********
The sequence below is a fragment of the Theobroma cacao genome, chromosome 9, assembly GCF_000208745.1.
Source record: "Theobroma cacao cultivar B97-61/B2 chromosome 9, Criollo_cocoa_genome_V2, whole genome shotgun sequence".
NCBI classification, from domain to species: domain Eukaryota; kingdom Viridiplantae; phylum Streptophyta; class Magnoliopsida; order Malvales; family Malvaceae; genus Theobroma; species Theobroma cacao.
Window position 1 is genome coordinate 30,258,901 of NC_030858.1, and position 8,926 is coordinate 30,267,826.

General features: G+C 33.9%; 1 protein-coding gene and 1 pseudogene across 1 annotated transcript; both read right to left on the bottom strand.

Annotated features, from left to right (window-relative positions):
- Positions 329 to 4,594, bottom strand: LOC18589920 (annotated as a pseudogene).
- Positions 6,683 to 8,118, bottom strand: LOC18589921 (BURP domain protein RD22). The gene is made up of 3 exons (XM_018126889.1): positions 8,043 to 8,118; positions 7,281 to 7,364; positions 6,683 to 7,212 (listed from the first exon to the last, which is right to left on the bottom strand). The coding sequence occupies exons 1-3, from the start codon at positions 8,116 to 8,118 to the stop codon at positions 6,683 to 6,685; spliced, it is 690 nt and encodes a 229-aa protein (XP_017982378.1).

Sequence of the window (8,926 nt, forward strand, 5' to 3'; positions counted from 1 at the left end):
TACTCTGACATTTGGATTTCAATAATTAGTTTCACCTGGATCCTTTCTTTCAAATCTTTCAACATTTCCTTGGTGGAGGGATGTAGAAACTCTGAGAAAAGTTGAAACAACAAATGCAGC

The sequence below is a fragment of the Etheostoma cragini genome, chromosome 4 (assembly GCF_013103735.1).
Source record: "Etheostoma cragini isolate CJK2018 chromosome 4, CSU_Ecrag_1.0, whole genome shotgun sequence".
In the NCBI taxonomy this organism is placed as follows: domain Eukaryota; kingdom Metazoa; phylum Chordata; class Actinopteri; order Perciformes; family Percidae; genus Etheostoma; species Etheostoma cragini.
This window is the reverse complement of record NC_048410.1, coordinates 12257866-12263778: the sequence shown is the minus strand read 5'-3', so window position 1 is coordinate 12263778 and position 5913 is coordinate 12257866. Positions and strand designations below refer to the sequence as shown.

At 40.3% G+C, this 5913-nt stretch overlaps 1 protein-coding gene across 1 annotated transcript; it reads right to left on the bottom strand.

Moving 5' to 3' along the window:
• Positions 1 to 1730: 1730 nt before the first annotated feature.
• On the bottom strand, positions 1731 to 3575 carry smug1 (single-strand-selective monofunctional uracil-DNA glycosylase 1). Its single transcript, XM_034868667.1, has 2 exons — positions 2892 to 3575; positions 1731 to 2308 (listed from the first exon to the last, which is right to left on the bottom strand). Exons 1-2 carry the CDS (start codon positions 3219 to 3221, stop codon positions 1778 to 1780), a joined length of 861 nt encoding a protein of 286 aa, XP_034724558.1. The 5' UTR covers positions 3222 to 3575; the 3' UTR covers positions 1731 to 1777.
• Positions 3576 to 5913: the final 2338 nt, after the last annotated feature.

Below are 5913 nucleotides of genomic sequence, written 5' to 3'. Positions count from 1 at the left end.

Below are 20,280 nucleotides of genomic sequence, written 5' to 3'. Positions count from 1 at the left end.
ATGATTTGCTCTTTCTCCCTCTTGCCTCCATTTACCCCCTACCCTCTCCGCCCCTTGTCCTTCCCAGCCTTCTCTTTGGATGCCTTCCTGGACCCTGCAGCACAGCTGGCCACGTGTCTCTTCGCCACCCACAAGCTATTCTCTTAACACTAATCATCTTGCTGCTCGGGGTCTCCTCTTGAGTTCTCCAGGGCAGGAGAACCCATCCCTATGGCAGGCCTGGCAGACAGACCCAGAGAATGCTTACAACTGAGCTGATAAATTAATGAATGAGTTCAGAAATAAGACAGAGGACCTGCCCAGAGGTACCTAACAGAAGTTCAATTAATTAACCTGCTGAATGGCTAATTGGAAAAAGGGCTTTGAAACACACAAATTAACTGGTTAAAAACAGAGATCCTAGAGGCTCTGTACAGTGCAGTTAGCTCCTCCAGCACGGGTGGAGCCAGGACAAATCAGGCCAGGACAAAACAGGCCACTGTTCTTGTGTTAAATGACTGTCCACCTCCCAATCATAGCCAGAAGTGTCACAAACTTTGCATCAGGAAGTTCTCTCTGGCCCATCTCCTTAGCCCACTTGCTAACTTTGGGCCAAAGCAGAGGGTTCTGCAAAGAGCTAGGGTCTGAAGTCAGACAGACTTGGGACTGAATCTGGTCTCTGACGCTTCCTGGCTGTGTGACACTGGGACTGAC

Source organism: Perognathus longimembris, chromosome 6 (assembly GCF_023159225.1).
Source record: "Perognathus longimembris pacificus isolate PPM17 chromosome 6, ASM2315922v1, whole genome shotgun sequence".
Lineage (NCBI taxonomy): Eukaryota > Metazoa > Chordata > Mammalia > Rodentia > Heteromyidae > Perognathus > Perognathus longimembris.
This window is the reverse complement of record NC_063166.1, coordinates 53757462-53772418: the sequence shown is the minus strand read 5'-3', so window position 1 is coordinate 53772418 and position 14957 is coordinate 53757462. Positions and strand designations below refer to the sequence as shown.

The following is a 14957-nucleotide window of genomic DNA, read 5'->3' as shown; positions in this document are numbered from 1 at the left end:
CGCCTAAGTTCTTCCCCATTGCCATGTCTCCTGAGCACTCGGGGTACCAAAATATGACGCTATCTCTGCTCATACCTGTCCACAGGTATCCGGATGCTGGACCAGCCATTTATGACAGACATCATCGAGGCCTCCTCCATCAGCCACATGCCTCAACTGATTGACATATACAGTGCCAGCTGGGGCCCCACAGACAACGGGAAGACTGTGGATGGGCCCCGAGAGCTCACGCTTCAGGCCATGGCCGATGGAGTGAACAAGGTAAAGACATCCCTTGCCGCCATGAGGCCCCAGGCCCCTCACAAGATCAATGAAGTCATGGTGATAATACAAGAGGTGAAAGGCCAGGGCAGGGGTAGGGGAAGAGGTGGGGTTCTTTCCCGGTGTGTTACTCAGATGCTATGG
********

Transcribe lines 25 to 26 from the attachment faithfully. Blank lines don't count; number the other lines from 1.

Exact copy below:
Lineage (NCBI taxonomy): Eukaryota > Metazoa > Chordata > Mammalia > Rodentia > Heteromyidae > Perognathus > Perognathus longimembris.
This window is the reverse complement of record NC_063166.1, coordinates 53757462-53772418: the sequence shown is the minus strand read 5'-3', so window position 1 is coordinate 53772418 and position 14957 is coordinate 53757462. Positions and strand designations below refer to the sequence as shown.